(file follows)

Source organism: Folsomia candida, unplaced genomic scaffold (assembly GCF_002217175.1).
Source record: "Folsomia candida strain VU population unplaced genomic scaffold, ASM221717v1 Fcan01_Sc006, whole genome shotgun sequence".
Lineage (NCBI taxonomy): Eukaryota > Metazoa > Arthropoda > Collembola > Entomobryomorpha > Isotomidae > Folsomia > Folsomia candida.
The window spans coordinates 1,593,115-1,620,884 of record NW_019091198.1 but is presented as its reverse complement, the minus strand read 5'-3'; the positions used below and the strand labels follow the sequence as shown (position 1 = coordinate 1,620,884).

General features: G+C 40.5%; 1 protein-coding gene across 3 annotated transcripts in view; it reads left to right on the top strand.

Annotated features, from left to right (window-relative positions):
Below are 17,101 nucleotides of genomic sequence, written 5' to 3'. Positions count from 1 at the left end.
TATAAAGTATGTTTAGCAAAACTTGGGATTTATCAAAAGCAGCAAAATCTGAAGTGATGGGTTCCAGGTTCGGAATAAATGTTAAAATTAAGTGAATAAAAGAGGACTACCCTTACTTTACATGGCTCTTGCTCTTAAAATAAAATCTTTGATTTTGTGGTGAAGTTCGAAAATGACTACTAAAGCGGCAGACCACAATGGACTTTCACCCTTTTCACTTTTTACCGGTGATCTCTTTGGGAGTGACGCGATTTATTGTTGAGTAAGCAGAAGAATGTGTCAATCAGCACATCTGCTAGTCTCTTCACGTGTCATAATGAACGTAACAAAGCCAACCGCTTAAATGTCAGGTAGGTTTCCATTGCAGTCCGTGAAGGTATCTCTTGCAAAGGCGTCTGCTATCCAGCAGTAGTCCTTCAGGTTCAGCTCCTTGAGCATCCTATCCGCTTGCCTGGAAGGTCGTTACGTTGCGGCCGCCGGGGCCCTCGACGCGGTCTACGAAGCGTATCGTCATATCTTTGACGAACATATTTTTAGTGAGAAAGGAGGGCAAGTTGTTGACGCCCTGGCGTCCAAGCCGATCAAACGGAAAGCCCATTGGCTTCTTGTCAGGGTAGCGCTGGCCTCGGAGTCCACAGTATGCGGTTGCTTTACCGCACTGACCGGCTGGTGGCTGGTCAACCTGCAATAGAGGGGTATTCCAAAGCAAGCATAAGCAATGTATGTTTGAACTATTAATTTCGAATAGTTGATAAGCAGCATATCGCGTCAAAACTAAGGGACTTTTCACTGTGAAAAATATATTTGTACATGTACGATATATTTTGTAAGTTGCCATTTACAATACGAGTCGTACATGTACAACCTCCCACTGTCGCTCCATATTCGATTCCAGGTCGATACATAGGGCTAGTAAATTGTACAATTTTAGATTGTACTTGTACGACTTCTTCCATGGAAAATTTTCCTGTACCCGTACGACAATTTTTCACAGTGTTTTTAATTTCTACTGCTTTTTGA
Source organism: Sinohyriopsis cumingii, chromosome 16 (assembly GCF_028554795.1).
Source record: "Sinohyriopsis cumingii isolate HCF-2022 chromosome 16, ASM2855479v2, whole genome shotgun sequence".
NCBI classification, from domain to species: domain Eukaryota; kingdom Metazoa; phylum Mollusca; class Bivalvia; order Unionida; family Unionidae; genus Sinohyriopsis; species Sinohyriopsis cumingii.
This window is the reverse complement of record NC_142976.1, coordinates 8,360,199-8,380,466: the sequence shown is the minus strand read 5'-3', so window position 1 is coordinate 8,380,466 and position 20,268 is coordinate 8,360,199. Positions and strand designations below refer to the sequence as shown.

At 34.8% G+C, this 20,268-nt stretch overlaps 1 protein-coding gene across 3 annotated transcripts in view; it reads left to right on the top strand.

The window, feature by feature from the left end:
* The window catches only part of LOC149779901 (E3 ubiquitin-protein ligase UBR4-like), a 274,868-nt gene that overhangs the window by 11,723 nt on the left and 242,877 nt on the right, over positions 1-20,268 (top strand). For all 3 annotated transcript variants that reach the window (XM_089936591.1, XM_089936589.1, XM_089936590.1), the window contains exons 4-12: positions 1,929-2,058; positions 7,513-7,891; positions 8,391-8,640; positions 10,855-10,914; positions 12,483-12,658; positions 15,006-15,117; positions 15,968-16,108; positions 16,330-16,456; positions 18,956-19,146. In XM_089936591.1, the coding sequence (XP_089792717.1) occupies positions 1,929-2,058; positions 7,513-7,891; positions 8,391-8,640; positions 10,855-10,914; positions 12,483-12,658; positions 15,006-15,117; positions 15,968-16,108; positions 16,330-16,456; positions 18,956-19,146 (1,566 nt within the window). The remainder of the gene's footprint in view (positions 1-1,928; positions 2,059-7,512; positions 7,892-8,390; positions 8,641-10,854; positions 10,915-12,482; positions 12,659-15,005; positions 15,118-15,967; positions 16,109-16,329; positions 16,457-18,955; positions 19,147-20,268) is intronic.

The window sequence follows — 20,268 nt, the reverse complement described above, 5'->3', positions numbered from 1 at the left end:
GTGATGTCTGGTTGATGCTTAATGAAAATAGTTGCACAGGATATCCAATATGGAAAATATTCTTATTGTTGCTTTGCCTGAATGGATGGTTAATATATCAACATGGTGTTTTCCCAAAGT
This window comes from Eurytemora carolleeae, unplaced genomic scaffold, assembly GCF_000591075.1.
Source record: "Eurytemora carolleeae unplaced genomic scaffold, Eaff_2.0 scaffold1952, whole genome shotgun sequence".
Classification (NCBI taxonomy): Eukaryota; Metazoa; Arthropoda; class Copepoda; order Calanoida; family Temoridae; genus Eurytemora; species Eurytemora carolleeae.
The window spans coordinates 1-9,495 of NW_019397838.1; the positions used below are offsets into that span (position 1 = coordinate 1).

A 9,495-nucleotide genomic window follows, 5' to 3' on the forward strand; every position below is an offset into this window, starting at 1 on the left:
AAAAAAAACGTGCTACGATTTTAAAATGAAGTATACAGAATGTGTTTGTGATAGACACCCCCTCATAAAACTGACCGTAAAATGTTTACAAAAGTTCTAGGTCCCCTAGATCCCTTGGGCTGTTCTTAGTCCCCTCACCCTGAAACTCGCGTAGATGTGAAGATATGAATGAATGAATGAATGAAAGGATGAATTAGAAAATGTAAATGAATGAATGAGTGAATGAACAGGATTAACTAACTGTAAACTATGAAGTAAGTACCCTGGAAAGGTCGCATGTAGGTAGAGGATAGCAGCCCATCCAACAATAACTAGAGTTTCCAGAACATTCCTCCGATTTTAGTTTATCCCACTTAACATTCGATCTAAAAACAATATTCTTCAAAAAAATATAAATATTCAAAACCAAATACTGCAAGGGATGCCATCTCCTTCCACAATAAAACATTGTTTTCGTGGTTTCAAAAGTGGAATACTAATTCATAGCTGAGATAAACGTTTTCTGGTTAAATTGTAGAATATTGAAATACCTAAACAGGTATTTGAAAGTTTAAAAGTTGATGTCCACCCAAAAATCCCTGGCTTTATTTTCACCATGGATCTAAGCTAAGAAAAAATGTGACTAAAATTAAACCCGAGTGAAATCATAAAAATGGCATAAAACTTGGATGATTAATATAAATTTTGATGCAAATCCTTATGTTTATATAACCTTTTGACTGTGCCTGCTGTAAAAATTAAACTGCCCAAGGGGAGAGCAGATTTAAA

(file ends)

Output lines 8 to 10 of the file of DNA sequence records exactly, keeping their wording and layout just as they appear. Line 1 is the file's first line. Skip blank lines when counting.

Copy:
TATAAAGTATGTTTAGCAAAACTTGGGATTTATCAAAAGCAGCAAAATCTGAAGTGATGGGTTCCAGGTTCGGAATAAATGTTAAAATTAAGTGAATAAAAGAGGACTACCCTTACTTTACATGGCTCTTGCTCTTAAAATAAAATCTTTGATTTTGTGGTGAAGTTCGAAAATGACTACTAAAGCGGCAGACCACAATGGACTTTCACCCTTTTCACTTTTTACCGGTGATCTCTTTGGGAGTGACGCGATTTATTGTTGAGTAAGCAGAAGAATGTGTCAATCAGCACATCTGCTAGTCTCTTCACGTGTCATAATGAACGTAACAAAGCCAACCGCTTAAATGTCAGGTAGGTTTCCATTGCAGTCCGTGAAGGTATCTCTTGCAAAGGCGTCTGCTATCCAGCAGTAGTCCTTCAGGTTCAGCTCCTTGAGCATCCTATCCGCTTGCCTGGAAGGTCGTTACGTTGCGGCCGCCGGGGCCCTCGACGCGGTCTACGAAGCGTATCGTCATATCTTTGACGAACATATTTTTAGTGAGAAAGGAGGGCAAGTTGTTGACGCCCTGGCGTCCAAGCCGATCAAACGGAAAGCCCATTGGCTTCTTGTCAGGGTAGCGCTGGCCTCGGAGTCCACAGTATGCGGTTGCTTTACCGCACTGACCGGCTGGTGGCTGGTCAACCTGCAATAGAGGGGTATTCCAAAGCAAGCATAAGCAATGTATGTTTGAACTATTAATTTCGAATAGTTGATAAGCAGCATATCGCGTCAAAACTAAGGGACTTTTCACTGTGAAAAATATATTTGTACATGTACGATATATTTTGTAAGTTGCCATTTACAATACGAGTCGTACATGTACAACCTCCCACTGTCGCTCCATATTCGATTCCAGGTCGATACATAGGGCTAGTAAATTGTACAATTTTAGATTGTACTTGTACGACTTCTTCCATGGAAAATTTTCCTGTACCCGTACGACAATTTTTCACAGTGTTTTTAATTTCTACTGCTTTTTGA
Source organism: Sinohyriopsis cumingii, chromosome 16 (assembly GCF_028554795.1).
Source record: "Sinohyriopsis cumingii isolate HCF-2022 chromosome 16, ASM2855479v2, whole genome shotgun sequence".